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How drones could help us prevent flooding

Chris Macdonald - Sales Director - SafeGroup


Chris Macdonald

4 min read

We’ve all seen the devastating pictures on the evening news, shared across the internet or splashed across the front pages of the newspapers when there’s a major flood, and whether you’ve been the victim of flooding or not, it’s obvious the kind of devastation which can be caused. Families lose their homes, valuable land is ruined and people can even lose their lives in some cases.

So what can be done to help prevent flooding? As with most problems these days, we turn to a very modern solution: technology; more specifically, drones. Drones are already here, being flown around by adults and children alike and even being touted for use in delivery services of the future.

How drones helped Tanzania

In Dar es Salaam, drones have helped local authorities and the Red Cross to map roads, streams and areas known as floodplains to identify risks to local populations. Flooding occurs on a yearly basis and poorer communities are more at risk because they cannot afford to live in properly protected areas.

Drones have presented a cheaper way of improving knowledge of how and why flooding occurs in the city, particularly the slums. With the glut of new information and detailed mapping of the region, it’s hoped that more can be done to protect those communities most at risk.

By knowing which areas are likely to flood and where the waters will run, the authorities should be able to react in a more effective manner, evacuating areas before the worst of the floods can strike.

What are drones and how are they useful?

Image Credit: http://thedronegirl.com/


Sometimes referred to as UAVs (Unmanned Aerial Vehicles), drones have been given a range of applications since being first developed. Drones can be controlled remotely or they can be programmed with a mission before flight. In removing the need for a pilot, drones present themselves as a much more cost effective and efficient piece of equipment.

Both the British and the US governments have deployed drones in combat missions to deliver items into combat zones. Both governments also have weaponised drones in larger models, though the US has more experience in this area, performing strikes in Pakistan.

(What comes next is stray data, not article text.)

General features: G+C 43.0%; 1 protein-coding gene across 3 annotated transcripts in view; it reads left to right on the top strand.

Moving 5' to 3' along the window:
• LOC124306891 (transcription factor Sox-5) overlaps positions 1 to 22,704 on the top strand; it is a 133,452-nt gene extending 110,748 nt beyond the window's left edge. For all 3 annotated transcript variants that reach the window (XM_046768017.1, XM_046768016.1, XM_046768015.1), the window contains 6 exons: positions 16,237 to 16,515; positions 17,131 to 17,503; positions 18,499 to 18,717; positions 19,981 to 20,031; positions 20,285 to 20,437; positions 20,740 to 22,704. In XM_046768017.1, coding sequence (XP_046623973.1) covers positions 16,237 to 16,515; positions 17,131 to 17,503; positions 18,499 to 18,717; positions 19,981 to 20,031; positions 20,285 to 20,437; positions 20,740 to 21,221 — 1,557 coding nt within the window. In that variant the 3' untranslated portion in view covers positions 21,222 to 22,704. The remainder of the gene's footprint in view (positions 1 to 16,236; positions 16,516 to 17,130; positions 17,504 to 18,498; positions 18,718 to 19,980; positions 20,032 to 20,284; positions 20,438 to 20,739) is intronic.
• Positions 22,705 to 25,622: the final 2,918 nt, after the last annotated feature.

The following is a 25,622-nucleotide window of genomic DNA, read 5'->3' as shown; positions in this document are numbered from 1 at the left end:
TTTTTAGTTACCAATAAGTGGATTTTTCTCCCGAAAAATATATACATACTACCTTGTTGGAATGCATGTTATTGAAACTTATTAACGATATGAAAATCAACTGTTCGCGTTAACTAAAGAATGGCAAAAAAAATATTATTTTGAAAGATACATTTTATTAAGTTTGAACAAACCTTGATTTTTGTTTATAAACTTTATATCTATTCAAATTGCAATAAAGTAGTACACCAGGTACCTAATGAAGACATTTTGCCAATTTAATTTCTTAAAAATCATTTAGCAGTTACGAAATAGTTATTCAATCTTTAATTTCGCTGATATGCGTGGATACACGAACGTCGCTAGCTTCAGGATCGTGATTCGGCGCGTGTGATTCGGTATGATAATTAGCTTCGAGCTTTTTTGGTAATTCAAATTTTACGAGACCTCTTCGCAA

Outside of military deployment, drones are given a much less controversial purpose. Their unique ability to gain aerial shots of our landscape with minimal fuss and cost means that local authorities can use data collected to provide more direct flood protection schemes.

Though we are a small country, we have many long rivers – some over 200 miles long – and large open spaces, something which a drone can map in a comparatively short time. With enough quality images captured in such a quick, relatively riskless manner, it’s little wonder that experts are advocating the use of drones to map more of flood risk areas, including parts of London most at risk.

Storm Desmond research

Research performed via drones by Dr Entwistle at the University of Salford has shown that flooding can be analysed and, hopefully, better dealt with through vital mapping of floodplains and rivers in the UK.

During Storm Desmond at the end of 2015, Dr Entwistle and colleague Dr Heritage filmed the Cumbria region to demonstrate how effective drones can be. Taking footage during and after, the two academics were able to discern that the floodplains are no longer effective due to anthropological interference.

With natural floodplains being missed, water is cascading further along the river’s path during heavy rain and causing problems. Now the pair have called for more data like this to be collected in order to help local authorities to better prepare for future flooding.

Flooding is unlikely to be completely eradicated, but it seems that more data can easily be collected via the use of drones to help protect future communities from the devastation which flooding brings.

Chris Macdonald - Sales Director - SafeGroup
About the author

Chris Macdonald

Chris has strategic responsibility for sales development and major accounts management at SafeGroup. He was a professional footballer with Southampton FC until a series of injuries ended his career while still a teenager. Chris began working as a helpdesk controller for a national FM company in 2004. By 2013 he was its managing director. From there he joined SafeGroup in 2018, bringing with him huge expertise plus the energy, enthusiasm and drive that would have surely made him a success in the Premier League. He does, however, still enjoy playing football.

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